Which is the best operating system — Windows 7, OS X 10.6 or Ubuntu 9.10? The question is almost pointless. Beneath their skins, the operating systems are remarkably similar.
Given the same hardware platforms, the same jobs to do and many of the same applications, it is no wonder they have converged. There is no job any of them can do that the others cannot, beyond the limitations set by marketing, rather than technical, considerations.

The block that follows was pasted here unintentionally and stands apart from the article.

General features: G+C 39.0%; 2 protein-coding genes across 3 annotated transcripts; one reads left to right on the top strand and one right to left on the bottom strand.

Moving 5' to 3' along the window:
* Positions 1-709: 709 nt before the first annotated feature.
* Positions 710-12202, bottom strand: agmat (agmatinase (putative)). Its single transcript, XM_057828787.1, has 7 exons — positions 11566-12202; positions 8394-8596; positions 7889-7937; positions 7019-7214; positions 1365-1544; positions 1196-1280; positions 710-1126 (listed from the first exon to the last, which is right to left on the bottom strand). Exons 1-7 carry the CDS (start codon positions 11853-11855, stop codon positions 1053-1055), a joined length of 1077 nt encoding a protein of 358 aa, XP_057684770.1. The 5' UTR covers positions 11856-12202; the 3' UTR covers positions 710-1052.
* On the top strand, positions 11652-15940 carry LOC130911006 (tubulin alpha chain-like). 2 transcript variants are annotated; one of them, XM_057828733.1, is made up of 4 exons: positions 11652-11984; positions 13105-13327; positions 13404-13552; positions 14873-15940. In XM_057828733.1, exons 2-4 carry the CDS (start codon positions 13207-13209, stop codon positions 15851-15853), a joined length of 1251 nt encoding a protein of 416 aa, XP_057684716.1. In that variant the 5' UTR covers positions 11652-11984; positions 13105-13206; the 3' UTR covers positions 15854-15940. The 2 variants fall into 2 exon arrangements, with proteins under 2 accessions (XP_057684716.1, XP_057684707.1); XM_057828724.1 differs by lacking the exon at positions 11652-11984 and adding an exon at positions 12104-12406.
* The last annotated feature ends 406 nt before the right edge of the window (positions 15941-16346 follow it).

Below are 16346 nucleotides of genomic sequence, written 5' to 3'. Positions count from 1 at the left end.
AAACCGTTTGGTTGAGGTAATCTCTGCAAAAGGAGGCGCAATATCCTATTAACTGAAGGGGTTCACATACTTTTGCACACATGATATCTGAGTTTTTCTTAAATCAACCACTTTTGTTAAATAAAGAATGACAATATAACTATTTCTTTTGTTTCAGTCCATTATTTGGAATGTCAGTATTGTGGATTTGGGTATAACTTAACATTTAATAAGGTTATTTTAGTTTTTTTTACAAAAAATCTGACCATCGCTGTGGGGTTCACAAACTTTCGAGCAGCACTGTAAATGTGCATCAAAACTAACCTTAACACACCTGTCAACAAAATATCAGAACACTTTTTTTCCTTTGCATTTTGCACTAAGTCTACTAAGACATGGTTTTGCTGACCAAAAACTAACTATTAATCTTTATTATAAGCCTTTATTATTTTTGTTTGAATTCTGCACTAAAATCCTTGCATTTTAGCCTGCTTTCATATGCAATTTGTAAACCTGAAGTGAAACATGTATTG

Such stability and commonality are a boon for users, who can switch between platforms and be productive with a minimum of fuss. But it is a poor environment for genuine innovation: when marketing is the primary differentiator, we should expect it to be the area that gets most attention. True technological advances are harder to justify.
Which wouldn't be so bad, were there no real problems left to fix on the desktop. Yet there are, and they need to be fixed. They are best described as the four 'tees' — usability, reliability, mobility and security.
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